Dubitation (a selection)

Published on April 7th of 2017 by Martín Gambarotta and Alexis Almeida in Poetry.

Martín Gambarotta
Translated by Alexis Almeida


Here, the water is different, the artichoke

leaves are different, everything is

in essence, different,

but he who takes the bottle from the refrigerator

and puts it on the table is

basically the same




You who choose

confrontation, you who choose

confrontation, you

who choose confrontation.


You who choose reverberation, you

who choose reverberation, you who

choose reverberation.


You who choose dubitation, you

who choose dubitation, you who choose



You who choose anomaly, you

who choose anomaly, you who choose



You who measure your actions

milimetrically, you who measure

your actions milimetrically, you

who measure you actions milimetrically.



Fifteen months, three of those months

to decode the rest of the months

your months, which is to say north of those

months there was nothing.





You who are able to materialize, you

who are able to materialize. You who are able

to materialize.




You who don’t understand the benefit

of having spent long hours, entire days

with binoculars watching birds and

recording their names … Read More »

Condensed Water

Published on October 30th of 2016 by Anja Kampmann, Anne Posten and Wieland Hoban in Poetry.

Anja Kampmann


About the Sea


The horizon is the concern here the

distance applying color the bright crackling

of surfaces of light and the spreading

of the light as it surges the sea

within its broad chest the putrid sludge

of the fishmeal factories the sea of romantic

fires on the gravel beaches travelers

now losing themselves forever

in a distant view the sea in the harbors, the docks

the container areas licking the sea

beneath cranes all heaving the

homesickness nightwards the sea of moray eels

lurking back behind a rock

the sea of the deep with a hidden image

for the dreams of the sea

that vanished in the sea bottomless

the trenches above it all a mosaic of flakes

streaming tough thick field of dirt the sea

that is so well concealed gasping for air within

its broad chest and snatching at



translation: Wieland Hoban





we had thaws in the brighter hours

we knew no cold only the ladders

led … Read More »

A Mistake

Published on January 12th of 2016 by Qiaomei Tang and Zheng Chouyu in Poetry.

Zheng Chouyu
translated by Qiaomei Tang

I traveled through the South Land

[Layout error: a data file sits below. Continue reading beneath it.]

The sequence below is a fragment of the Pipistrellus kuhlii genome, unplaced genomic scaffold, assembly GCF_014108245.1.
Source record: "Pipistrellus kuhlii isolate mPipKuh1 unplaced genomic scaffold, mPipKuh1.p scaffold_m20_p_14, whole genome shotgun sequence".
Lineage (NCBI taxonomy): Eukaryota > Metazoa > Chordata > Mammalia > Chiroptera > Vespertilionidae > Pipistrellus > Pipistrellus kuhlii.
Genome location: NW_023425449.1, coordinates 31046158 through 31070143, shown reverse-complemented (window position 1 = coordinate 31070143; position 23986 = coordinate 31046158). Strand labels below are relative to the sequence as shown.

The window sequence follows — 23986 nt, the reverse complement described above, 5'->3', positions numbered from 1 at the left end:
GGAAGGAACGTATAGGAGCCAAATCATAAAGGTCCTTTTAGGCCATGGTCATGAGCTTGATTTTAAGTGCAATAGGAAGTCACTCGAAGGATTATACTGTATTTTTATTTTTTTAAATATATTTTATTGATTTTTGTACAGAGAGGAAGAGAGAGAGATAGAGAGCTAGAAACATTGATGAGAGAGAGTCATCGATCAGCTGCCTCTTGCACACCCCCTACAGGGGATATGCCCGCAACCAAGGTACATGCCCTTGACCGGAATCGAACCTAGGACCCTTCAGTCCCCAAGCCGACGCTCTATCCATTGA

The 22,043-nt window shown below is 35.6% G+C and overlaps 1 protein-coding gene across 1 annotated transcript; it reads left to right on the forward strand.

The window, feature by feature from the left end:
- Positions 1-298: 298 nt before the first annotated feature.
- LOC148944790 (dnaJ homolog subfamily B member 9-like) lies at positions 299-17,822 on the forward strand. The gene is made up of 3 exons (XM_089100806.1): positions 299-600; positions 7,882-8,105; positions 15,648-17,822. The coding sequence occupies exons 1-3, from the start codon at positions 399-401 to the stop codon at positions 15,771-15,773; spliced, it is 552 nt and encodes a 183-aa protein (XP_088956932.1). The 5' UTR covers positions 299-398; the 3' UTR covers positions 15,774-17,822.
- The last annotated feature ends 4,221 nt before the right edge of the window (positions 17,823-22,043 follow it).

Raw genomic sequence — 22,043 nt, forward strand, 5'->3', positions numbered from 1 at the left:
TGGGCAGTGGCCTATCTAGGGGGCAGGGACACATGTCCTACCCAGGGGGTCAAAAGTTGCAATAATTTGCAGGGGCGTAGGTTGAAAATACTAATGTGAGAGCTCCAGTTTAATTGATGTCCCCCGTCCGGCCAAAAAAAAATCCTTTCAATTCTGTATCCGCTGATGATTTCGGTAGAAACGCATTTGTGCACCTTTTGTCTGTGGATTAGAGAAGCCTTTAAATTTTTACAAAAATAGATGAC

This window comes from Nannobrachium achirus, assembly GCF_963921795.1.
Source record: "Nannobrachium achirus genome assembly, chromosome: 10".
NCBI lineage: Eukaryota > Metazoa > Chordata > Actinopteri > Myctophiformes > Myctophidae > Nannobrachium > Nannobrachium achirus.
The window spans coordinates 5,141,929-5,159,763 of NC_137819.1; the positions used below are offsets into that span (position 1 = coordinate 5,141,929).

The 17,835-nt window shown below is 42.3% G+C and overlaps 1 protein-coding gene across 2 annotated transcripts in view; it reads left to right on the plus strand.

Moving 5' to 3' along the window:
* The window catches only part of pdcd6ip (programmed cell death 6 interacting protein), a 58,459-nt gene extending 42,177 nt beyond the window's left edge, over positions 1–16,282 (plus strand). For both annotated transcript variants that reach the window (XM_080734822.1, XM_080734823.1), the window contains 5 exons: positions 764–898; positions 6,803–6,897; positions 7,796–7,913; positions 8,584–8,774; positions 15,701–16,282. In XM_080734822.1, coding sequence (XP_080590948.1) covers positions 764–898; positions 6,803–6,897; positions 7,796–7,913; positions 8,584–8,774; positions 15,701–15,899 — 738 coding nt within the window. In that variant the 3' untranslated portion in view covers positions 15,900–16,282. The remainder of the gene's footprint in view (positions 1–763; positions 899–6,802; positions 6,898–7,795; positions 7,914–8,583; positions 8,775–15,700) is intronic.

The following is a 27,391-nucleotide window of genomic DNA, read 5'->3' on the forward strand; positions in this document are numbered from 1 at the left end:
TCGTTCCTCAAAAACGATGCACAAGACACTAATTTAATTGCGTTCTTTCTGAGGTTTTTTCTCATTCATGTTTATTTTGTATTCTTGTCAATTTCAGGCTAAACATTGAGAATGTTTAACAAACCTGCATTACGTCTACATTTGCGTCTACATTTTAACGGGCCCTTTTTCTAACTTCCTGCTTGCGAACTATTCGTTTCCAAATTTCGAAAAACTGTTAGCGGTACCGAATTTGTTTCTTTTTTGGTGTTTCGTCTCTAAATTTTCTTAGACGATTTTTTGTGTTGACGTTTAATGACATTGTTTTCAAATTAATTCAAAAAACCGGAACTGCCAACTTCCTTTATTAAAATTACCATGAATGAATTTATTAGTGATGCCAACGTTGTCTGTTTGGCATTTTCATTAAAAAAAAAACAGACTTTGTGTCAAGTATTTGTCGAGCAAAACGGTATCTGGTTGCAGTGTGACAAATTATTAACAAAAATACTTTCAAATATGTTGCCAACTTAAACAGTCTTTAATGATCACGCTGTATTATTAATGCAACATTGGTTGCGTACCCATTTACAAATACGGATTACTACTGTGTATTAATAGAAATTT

A longing face blooms and fades like the lotus flower with the seasons
The east wind is yet to arrive, the willow’s March catkins are waiting to fly
your heart is like the small, lonely, walled city
like an alley of blue-green cobbles facing the setting sun
the crickets are not crying, the windows are drawn in March
The hooves of my horse clatter — it’s a beautiful mistake
I’m not coming home, I’m only passing through


Image: Zhang Daqian, Sceneries of Jiangnan

Anthony Madrid

Published on March 24th of 2015 by Anthony Madrid in Poetry.

There was an old person whose zeal
Made him bug-eyed and tense at the wheel.
He wasn’t much fun, and they said he was un-
representative of their ideal.


* *

There was an old man from Sichuan,
Who directed the kids on his lawn.
He was rather aloof, and would sit on the roof,
And descend only when they had gone.

* *

There was a young person named Wheeler,
Preserved in a jar of tequila.
“I’m a gnat! I’m a gnat!” was the comment of that
Hymenopterous person named Wheeler.

* *

There was a young man from St James,
Who consigned all his work to the flames.
When asked why he did it, he sadly admitted
It’s one of his dumb little games.


* *

There was an old man from Seattle:
Four fifths of his life was a battle.
He argued and … Read More »

Ada Limón

Published on February 13th of 2015 by Ada Limón in Poetry.


The Problem with Travel

Every time I’m in an airport,
I think I should drastically
change my life: Kill the kid stuff,
start to act my numbers, set fire
to the clutter and creep below
the radar like an escaped canine
sneaking along the fence line.
I’d be cable-knitted to the hilt,
beautiful beyond buying, believe
in the maker and fix my problems
with prayer and property.
Then, I think of you, home
with the dog, the field full
of purple pop-ups—we’re small
and flawed, but I want to be
who I am, going where
I’m going, all over again.

* * *

Accident Report in the Tall, Tall Weeds

My ex got hit by a bus.